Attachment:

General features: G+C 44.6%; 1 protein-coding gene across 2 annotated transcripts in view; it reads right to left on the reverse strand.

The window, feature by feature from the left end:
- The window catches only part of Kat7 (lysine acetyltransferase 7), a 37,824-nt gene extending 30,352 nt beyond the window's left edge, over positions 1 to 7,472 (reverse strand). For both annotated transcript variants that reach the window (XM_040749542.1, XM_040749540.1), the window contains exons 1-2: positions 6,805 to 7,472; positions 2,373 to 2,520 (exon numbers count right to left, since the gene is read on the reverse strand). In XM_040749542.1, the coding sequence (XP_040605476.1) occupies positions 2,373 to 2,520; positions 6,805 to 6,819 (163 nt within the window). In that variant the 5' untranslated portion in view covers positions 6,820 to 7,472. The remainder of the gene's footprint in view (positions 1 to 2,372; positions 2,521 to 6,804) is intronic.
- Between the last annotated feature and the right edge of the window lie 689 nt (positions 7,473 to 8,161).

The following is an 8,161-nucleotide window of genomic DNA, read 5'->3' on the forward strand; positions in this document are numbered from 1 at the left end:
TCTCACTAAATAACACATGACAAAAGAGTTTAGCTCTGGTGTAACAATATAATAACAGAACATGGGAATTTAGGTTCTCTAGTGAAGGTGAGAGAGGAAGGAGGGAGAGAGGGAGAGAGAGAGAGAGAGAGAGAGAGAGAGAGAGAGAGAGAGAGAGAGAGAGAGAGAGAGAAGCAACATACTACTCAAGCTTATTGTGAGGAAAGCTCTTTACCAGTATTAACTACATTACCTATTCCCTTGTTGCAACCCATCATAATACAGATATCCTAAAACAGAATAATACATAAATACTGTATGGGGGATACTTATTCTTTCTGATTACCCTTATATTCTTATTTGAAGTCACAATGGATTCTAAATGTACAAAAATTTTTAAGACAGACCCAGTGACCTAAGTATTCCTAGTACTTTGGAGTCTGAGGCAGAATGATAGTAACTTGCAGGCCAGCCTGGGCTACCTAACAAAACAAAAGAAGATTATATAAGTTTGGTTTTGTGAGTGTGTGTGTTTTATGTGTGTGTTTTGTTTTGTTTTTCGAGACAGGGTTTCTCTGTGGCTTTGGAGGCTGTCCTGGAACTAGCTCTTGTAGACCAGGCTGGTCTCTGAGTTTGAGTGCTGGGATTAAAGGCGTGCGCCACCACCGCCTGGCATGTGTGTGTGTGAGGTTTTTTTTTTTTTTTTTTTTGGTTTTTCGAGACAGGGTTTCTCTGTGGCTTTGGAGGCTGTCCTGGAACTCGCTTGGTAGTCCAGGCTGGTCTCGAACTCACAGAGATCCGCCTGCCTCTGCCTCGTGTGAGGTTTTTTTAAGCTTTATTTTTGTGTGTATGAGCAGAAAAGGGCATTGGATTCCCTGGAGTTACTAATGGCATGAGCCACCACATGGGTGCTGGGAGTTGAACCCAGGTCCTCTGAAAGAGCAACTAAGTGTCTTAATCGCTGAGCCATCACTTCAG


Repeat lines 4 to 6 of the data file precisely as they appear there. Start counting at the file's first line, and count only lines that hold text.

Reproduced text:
- Between the last annotated feature and the right edge of the window lie 689 nt (positions 7,473 to 8,161).

The following is an 8,161-nucleotide window of genomic DNA, read 5'->3' on the forward strand; positions in this document are numbered from 1 at the left end:
TCTCACTAAATAACACATGACAAAAGAGTTTAGCTCTGGTGTAACAATATAATAACAGAACATGGGAATTTAGGTTCTCTAGTGAAGGTGAGAGAGGAAGGAGGGAGAGAGGGAGAGAGAGAGAGAGAGAGAGAGAGAGAGAGAGAGAGAGAGAGAGAGAGAGAGAGAGAGAAGCAACATACTACTCAAGCTTATTGTGAGGAAAGCTCTTTACCAGTATTAACTACATTACCTATTCCCTTGTTGCAACCCATCATAATACAGATATCCTAAAACAGAATAATACATAAATACTGTATGGGGGATACTTATTCTTTCTGATTACCCTTATATTCTTATTTGAAGTCACAATGGATTCTAAATGTACAAAAATTTTTAAGACAGACCCAGTGACCTAAGTATTCCTAGTACTTTGGAGTCTGAGGCAGAATGATAGTAACTTGCAGGCCAGCCTGGGCTACCTAACAAAACAAAAGAAGATTATATAAGTTTGGTTTTGTGAGTGTGTGTGTTTTATGTGTGTGTTTTGTTTTGTTTTTCGAGACAGGGTTTCTCTGTGGCTTTGGAGGCTGTCCTGGAACTAGCTCTTGTAGACCAGGCTGGTCTCTGAGTTTGAGTGCTGGGATTAAAGGCGTGCGCCACCACCGCCTGGCATGTGTGTGTGTGAGGTTTTTTTTTTTTTTTTTTTTGGTTTTTCGAGACAGGGTTTCTCTGTGGCTTTGGAGGCTGTCCTGGAACTCGCTTGGTAGTCCAGGCTGGTCTCGAACTCACAGAGATCCGCCTGCCTCTGCCTCGTGTGAGGTTTTTTTAAGCTTTATTTTTGTGTGTATGAGCAGAAAAGGGCATTGGATTCCCTGGAGTTACTAATGGCATGAGCCACCACATGGGTGCTGGGAGTTGAACCCAGGTCCTCTGAAAGAGCAACTAAGTGTCTTAATCGCTGAGCCATCACTTCAG